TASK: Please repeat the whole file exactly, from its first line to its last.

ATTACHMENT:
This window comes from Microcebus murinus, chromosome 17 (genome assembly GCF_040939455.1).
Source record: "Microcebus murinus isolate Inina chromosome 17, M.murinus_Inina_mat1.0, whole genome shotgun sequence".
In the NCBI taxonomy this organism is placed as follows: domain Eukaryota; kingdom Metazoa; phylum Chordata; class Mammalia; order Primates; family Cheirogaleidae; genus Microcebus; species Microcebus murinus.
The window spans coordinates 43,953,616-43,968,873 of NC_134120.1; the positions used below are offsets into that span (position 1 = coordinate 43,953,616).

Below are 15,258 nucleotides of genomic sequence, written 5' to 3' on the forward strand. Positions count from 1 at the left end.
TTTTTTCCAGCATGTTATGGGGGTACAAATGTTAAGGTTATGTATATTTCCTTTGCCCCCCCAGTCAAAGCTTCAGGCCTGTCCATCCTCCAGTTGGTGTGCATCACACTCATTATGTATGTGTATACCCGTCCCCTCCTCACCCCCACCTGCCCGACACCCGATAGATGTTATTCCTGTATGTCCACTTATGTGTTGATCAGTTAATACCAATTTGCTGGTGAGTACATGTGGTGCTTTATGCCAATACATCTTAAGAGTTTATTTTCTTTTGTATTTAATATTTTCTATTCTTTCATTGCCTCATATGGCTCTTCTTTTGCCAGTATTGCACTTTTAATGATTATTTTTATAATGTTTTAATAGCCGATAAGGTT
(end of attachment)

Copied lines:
This window comes from Microcebus murinus, chromosome 17 (genome assembly GCF_040939455.1).
Source record: "Microcebus murinus isolate Inina chromosome 17, M.murinus_Inina_mat1.0, whole genome shotgun sequence".
In the NCBI taxonomy this organism is placed as follows: domain Eukaryota; kingdom Metazoa; phylum Chordata; class Mammalia; order Primates; family Cheirogaleidae; genus Microcebus; species Microcebus murinus.
The window spans coordinates 43,953,616-43,968,873 of NC_134120.1; the positions used below are offsets into that span (position 1 = coordinate 43,953,616).

Below are 15,258 nucleotides of genomic sequence, written 5' to 3' on the forward strand. Positions count from 1 at the left end.
TTTTTTCCAGCATGTTATGGGGGTACAAATGTTAAGGTTATGTATATTTCCTTTGCCCCCCCAGTCAAAGCTTCAGGCCTGTCCATCCTCCAGTTGGTGTGCATCACACTCATTATGTATGTGTATACCCGTCCCCTCCTCACCCCCACCTGCCCGACACCCGATAGATGTTATTCCTGTATGTCCACTTATGTGTTGATCAGTTAATACCAATTTGCTGGTGAGTACATGTGGTGCTTTATGCCAATACATCTTAAGAGTTTATTTTCTTTTGTATTTAATATTTTCTATTCTTTCATTGCCTCATATGGCTCTTCTTTTGCCAGTATTGCACTTTTAATGATTATTTTTATAATGTTTTAATAGCCGATAAGGTT